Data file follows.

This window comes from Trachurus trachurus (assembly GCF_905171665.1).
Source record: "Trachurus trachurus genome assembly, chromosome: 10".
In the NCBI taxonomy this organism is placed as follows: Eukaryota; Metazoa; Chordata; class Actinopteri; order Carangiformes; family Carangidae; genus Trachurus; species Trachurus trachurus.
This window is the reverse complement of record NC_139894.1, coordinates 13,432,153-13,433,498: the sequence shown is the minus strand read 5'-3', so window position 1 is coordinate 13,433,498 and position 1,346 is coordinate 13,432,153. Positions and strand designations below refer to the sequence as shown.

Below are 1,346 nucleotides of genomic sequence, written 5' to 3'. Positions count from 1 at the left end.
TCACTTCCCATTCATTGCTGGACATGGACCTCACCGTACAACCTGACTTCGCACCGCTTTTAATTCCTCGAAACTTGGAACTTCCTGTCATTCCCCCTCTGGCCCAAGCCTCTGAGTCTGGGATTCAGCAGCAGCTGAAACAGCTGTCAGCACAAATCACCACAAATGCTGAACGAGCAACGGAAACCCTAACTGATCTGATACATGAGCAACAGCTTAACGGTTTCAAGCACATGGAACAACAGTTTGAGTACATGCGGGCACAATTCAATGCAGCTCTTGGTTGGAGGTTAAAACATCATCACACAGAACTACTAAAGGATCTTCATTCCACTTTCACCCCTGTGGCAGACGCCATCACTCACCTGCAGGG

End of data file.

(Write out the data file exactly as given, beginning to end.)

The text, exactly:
This window comes from Trachurus trachurus (assembly GCF_905171665.1).
Source record: "Trachurus trachurus genome assembly, chromosome: 10".
In the NCBI taxonomy this organism is placed as follows: Eukaryota; Metazoa; Chordata; class Actinopteri; order Carangiformes; family Carangidae; genus Trachurus; species Trachurus trachurus.
This window is the reverse complement of record NC_139894.1, coordinates 13,432,153-13,433,498: the sequence shown is the minus strand read 5'-3', so window position 1 is coordinate 13,433,498 and position 1,346 is coordinate 13,432,153. Positions and strand designations below refer to the sequence as shown.

Below are 1,346 nucleotides of genomic sequence, written 5' to 3'. Positions count from 1 at the left end.
TCACTTCCCATTCATTGCTGGACATGGACCTCACCGTACAACCTGACTTCGCACCGCTTTTAATTCCTCGAAACTTGGAACTTCCTGTCATTCCCCCTCTGGCCCAAGCCTCTGAGTCTGGGATTCAGCAGCAGCTGAAACAGCTGTCAGCACAAATCACCACAAATGCTGAACGAGCAACGGAAACCCTAACTGATCTGATACATGAGCAACAGCTTAACGGTTTCAAGCACATGGAACAACAGTTTGAGTACATGCGGGCACAATTCAATGCAGCTCTTGGTTGGAGGTTAAAACATCATCACACAGAACTACTAAAGGATCTTCATTCCACTTTCACCCCTGTGGCAGACGCCATCACTCACCTGCAGGG